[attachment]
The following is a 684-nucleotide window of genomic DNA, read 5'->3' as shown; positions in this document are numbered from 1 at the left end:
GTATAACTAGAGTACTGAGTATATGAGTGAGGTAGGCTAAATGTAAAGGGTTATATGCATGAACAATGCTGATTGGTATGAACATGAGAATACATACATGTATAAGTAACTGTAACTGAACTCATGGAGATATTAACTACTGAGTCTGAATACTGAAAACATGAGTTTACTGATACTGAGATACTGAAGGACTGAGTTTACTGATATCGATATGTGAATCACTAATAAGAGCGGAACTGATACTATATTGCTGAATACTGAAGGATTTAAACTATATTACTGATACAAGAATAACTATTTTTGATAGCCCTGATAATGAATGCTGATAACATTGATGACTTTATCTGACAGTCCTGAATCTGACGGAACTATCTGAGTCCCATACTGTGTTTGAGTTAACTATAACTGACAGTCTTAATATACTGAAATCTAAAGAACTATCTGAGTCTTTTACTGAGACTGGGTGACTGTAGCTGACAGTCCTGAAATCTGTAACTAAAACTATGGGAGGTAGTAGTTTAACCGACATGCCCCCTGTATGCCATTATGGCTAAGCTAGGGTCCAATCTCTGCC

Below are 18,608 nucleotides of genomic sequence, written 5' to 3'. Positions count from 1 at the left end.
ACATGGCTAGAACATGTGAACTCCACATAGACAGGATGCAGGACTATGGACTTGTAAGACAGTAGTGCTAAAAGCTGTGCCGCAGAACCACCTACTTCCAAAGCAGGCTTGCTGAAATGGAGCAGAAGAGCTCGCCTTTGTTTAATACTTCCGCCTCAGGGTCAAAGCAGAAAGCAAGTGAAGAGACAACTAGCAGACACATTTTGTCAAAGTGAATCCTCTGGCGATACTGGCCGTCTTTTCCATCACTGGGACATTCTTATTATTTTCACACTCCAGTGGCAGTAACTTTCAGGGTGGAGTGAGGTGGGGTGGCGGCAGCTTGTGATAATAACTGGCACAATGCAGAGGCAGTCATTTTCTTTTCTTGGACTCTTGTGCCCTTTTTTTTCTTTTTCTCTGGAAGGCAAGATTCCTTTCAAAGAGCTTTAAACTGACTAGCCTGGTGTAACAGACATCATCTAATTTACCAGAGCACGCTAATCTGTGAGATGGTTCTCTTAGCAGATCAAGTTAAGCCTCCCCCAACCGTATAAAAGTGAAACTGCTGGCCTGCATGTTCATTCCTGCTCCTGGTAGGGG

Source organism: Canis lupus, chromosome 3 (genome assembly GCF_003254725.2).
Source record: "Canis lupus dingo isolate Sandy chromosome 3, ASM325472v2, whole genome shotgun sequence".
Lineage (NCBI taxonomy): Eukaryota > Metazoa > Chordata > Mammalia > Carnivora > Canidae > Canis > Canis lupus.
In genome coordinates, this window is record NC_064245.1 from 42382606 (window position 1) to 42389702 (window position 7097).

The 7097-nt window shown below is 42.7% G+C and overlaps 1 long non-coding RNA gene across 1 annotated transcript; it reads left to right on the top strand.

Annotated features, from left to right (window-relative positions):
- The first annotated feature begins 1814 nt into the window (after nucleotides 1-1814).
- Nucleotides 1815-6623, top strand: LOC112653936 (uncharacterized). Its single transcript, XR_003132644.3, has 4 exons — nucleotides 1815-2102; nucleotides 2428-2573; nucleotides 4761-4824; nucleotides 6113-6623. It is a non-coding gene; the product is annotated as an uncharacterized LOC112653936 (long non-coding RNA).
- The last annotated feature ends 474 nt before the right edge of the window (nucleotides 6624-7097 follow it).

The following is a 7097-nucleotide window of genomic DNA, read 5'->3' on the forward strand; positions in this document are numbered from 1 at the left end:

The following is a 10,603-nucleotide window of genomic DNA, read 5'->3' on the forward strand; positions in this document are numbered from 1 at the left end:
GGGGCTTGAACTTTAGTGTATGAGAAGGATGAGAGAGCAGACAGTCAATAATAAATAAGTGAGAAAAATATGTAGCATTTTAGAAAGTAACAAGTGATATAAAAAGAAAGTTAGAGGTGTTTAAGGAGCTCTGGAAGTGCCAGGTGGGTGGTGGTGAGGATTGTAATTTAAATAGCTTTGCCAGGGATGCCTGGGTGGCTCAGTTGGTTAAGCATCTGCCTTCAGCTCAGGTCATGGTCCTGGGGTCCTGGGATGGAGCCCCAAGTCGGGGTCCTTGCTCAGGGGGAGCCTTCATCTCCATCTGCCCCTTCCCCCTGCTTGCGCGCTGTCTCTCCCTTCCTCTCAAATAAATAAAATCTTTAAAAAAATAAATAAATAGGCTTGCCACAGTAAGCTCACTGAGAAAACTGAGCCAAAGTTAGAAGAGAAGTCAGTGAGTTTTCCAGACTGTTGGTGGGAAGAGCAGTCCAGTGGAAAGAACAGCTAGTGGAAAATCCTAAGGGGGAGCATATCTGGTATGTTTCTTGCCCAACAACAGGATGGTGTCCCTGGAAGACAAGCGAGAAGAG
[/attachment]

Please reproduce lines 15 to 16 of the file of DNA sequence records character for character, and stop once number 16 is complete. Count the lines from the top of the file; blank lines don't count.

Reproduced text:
The following is a 10,603-nucleotide window of genomic DNA, read 5'->3' on the forward strand; positions in this document are numbered from 1 at the left end:
GGGGCTTGAACTTTAGTGTATGAGAAGGATGAGAGAGCAGACAGTCAATAATAAATAAGTGAGAAAAATATGTAGCATTTTAGAAAGTAACAAGTGATATAAAAAGAAAGTTAGAGGTGTTTAAGGAGCTCTGGAAGTGCCAGGTGGGTGGTGGTGAGGATTGTAATTTAAATAGCTTTGCCAGGGATGCCTGGGTGGCTCAGTTGGTTAAGCATCTGCCTTCAGCTCAGGTCATGGTCCTGGGGTCCTGGGATGGAGCCCCAAGTCGGGGTCCTTGCTCAGGGGGAGCCTTCATCTCCATCTGCCCCTTCCCCCTGCTTGCGCGCTGTCTCTCCCTTCCTCTCAAATAAATAAAATCTTTAAAAAAATAAATAAATAGGCTTGCCACAGTAAGCTCACTGAGAAAACTGAGCCAAAGTTAGAAGAGAAGTCAGTGAGTTTTCCAGACTGTTGGTGGGAAGAGCAGTCCAGTGGAAAGAACAGCTAGTGGAAAATCCTAAGGGGGAGCATATCTGGTATGTTTCTTGCCCAACAACAGGATGGTGTCCCTGGAAGACAAGCGAGAAGAG